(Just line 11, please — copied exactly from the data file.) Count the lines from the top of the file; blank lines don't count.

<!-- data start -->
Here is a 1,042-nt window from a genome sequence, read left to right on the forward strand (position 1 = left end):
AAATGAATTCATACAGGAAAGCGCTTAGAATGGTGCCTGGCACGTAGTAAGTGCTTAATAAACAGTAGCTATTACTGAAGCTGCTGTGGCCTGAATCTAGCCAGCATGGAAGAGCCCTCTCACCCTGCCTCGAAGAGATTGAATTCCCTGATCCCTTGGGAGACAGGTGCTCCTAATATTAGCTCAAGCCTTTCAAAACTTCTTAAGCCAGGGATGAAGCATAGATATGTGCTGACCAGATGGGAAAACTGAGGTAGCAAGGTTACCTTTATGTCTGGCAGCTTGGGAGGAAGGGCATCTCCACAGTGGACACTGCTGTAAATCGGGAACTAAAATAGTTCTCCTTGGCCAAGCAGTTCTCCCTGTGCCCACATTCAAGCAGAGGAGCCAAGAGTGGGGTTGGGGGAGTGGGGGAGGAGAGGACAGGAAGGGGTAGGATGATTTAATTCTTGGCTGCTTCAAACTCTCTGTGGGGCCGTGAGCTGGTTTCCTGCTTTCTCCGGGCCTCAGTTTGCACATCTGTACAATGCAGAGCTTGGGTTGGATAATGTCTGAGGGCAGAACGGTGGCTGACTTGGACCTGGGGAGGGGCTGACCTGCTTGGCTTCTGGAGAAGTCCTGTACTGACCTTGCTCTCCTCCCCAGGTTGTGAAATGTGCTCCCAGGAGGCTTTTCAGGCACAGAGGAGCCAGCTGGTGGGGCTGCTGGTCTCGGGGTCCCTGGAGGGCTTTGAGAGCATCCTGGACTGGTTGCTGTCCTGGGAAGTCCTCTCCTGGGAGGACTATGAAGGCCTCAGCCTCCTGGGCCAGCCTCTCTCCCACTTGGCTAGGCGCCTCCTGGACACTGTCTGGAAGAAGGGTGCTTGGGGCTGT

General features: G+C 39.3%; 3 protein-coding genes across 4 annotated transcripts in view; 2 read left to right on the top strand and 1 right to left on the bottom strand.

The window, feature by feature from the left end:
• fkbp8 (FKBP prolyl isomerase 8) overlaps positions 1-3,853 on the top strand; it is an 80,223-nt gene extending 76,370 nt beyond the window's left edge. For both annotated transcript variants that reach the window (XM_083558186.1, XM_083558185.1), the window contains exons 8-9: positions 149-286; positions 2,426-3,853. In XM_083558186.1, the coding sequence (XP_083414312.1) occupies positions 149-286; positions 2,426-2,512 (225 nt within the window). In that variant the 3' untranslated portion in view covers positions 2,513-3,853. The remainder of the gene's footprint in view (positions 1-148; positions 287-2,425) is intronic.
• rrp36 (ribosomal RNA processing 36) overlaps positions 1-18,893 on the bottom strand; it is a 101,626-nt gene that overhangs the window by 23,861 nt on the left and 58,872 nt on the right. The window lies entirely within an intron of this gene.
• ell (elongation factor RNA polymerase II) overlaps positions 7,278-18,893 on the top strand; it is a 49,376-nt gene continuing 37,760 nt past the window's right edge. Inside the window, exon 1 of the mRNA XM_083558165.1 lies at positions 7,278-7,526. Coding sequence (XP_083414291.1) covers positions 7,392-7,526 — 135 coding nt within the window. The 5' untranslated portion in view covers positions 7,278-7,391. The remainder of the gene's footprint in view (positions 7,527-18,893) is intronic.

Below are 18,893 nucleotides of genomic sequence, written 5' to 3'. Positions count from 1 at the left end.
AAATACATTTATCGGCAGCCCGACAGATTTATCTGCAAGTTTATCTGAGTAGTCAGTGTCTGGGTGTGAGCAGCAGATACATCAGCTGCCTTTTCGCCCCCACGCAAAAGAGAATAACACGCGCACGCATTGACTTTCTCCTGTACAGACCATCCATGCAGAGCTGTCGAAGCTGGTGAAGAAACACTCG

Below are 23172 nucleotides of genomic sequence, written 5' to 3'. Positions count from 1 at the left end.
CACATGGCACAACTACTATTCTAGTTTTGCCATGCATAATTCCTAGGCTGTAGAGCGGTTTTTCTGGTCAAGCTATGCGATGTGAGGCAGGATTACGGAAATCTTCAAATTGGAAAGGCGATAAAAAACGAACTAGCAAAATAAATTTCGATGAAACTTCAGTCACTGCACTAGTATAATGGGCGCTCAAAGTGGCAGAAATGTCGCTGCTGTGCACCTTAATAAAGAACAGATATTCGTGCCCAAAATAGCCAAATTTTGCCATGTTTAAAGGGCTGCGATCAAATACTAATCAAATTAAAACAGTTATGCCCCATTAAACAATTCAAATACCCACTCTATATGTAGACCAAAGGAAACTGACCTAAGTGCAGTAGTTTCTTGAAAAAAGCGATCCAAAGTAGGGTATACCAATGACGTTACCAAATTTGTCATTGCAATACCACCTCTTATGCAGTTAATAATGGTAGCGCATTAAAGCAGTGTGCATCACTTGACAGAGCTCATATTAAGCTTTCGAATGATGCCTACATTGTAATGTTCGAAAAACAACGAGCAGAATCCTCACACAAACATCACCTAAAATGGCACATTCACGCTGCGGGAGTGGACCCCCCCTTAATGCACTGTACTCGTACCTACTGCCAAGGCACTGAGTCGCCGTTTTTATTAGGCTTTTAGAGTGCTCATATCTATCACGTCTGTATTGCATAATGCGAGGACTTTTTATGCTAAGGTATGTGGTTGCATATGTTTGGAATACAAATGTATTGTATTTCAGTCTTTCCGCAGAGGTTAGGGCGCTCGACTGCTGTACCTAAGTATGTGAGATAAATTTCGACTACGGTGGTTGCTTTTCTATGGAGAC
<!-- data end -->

CACATGGCACAACTACTATTCTAGTTTTGCCATGCATAATTCCTAGGCTGTAGAGCGGTTTTTCTGGTCAAGCTATGCGATGTGAGGCAGGATTACGGAAATCTTCAAATTGGAAAGGCGATAAAAAACGAACTAGCAAAATAAATTTCGATGAAACTTCAGTCACTGCACTAGTATAATGGGCGCTCAAAGTGGCAGAAATGTCGCTGCTGTGCACCTTAATAAAGAACAGATATTCGTGCCCAAAATAGCCAAATTTTGCCATGTTTAAAGGGCTGCGATCAAATACTAATCAAATTAAAACAGTTATGCCCCATTAAACAATTCAAATACCCACTCTATATGTAGACCAAAGGAAACTGACCTAAGTGCAGTAGTTTCTTGAAAAAAGCGATCCAAAGTAGGGTATACCAATGACGTTACCAAATTTGTCATTGCAATACCACCTCTTATGCAGTTAATAATGGTAGCGCATTAAAGCAGTGTGCATCACTTGACAGAGCTCATATTAAGCTTTCGAATGATGCCTACATTGTAATGTTCGAAAAACAACGAGCAGAATCCTCACACAAACATCACCTAAAATGGCACATTCACGCTGCGGGAGTGGACCCCCCCTTAATGCACTGTACTCGTACCTACTGCCAAGGCACTGAGTCGCCGTTTTTATTAGGCTTTTAGAGTGCTCATATCTATCACGTCTGTATTGCATAATGCGAGGACTTTTTATGCTAAGGTATGTGGTTGCATATGTTTGGAATACAAATGTATTGTATTTCAGTCTTTCCGCAGAGGTTAGGGCGCTCGACTGCTGTACCTAAGTATGTGAGATAAATTTCGACTACGGTGGTTGCTTTTCTATGGAGAC